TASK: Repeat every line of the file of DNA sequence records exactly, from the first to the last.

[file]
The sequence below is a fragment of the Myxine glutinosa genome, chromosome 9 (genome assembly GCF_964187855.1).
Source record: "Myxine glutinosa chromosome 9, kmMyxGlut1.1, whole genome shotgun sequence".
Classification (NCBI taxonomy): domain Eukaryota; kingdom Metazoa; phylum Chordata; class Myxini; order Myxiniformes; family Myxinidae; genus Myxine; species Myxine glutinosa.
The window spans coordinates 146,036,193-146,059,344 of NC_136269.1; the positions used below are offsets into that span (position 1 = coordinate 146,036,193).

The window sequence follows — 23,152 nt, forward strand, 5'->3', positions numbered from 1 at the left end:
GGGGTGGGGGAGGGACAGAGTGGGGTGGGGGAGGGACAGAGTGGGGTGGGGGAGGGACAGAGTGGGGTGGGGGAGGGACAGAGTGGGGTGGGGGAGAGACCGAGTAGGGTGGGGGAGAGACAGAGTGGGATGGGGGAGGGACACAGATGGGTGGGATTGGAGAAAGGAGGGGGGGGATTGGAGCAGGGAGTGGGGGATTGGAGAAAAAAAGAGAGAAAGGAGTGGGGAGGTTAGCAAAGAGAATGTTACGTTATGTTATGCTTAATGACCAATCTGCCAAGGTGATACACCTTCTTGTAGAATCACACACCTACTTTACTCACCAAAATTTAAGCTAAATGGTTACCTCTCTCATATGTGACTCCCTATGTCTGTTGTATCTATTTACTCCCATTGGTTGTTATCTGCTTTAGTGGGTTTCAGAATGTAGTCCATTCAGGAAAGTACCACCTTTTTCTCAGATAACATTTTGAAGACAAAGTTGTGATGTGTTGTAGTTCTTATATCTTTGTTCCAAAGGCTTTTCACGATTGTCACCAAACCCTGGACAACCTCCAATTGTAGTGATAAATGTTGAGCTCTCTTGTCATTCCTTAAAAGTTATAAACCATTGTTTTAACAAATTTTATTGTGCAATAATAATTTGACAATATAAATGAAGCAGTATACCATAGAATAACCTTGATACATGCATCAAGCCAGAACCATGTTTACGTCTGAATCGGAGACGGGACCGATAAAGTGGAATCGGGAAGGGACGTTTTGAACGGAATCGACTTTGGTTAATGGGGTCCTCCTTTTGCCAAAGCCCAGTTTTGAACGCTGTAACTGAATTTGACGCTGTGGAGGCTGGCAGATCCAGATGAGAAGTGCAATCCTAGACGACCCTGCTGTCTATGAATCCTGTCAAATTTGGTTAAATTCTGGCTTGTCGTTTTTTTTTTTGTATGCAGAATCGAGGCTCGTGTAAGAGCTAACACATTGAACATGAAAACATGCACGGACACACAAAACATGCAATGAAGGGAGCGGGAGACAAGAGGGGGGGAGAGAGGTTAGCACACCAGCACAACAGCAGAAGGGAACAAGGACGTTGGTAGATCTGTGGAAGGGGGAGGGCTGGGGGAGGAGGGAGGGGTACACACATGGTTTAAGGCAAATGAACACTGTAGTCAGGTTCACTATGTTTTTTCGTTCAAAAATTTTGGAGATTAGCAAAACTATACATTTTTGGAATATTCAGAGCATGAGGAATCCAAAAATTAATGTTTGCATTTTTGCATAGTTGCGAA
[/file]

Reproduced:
The sequence below is a fragment of the Myxine glutinosa genome, chromosome 9 (genome assembly GCF_964187855.1).
Source record: "Myxine glutinosa chromosome 9, kmMyxGlut1.1, whole genome shotgun sequence".
Classification (NCBI taxonomy): domain Eukaryota; kingdom Metazoa; phylum Chordata; class Myxini; order Myxiniformes; family Myxinidae; genus Myxine; species Myxine glutinosa.
The window spans coordinates 146,036,193-146,059,344 of NC_136269.1; the positions used below are offsets into that span (position 1 = coordinate 146,036,193).

The window sequence follows — 23,152 nt, forward strand, 5'->3', positions numbered from 1 at the left end:
GGGGTGGGGGAGGGACAGAGTGGGGTGGGGGAGGGACAGAGTGGGGTGGGGGAGGGACAGAGTGGGGTGGGGGAGGGACAGAGTGGGGTGGGGGAGAGACCGAGTAGGGTGGGGGAGAGACAGAGTGGGATGGGGGAGGGACACAGATGGGTGGGATTGGAGAAAGGAGGGGGGGGATTGGAGCAGGGAGTGGGGGATTGGAGAAAAAAAGAGAGAAAGGAGTGGGGAGGTTAGCAAAGAGAATGTTACGTTATGTTATGCTTAATGACCAATCTGCCAAGGTGATACACCTTCTTGTAGAATCACACACCTACTTTACTCACCAAAATTTAAGCTAAATGGTTACCTCTCTCATATGTGACTCCCTATGTCTGTTGTATCTATTTACTCCCATTGGTTGTTATCTGCTTTAGTGGGTTTCAGAATGTAGTCCATTCAGGAAAGTACCACCTTTTTCTCAGATAACATTTTGAAGACAAAGTTGTGATGTGTTGTAGTTCTTATATCTTTGTTCCAAAGGCTTTTCACGATTGTCACCAAACCCTGGACAACCTCCAATTGTAGTGATAAATGTTGAGCTCTCTTGTCATTCCTTAAAAGTTATAAACCATTGTTTTAACAAATTTTATTGTGCAATAATAATTTGACAATATAAATGAAGCAGTATACCATAGAATAACCTTGATACATGCATCAAGCCAGAACCATGTTTACGTCTGAATCGGAGACGGGACCGATAAAGTGGAATCGGGAAGGGACGTTTTGAACGGAATCGACTTTGGTTAATGGGGTCCTCCTTTTGCCAAAGCCCAGTTTTGAACGCTGTAACTGAATTTGACGCTGTGGAGGCTGGCAGATCCAGATGAGAAGTGCAATCCTAGACGACCCTGCTGTCTATGAATCCTGTCAAATTTGGTTAAATTCTGGCTTGTCGTTTTTTTTTTTGTATGCAGAATCGAGGCTCGTGTAAGAGCTAACACATTGAACATGAAAACATGCACGGACACACAAAACATGCAATGAAGGGAGCGGGAGACAAGAGGGGGGGAGAGAGGTTAGCACACCAGCACAACAGCAGAAGGGAACAAGGACGTTGGTAGATCTGTGGAAGGGGGAGGGCTGGGGGAGGAGGGAGGGGTACACACATGGTTTAAGGCAAATGAACACTGTAGTCAGGTTCACTATGTTTTTTCGTTCAAAAATTTTGGAGATTAGCAAAACTATACATTTTTGGAATATTCAGAGCATGAGGAATCCAAAAATTAATGTTTGCATTTTTGCATAGTTGCGAA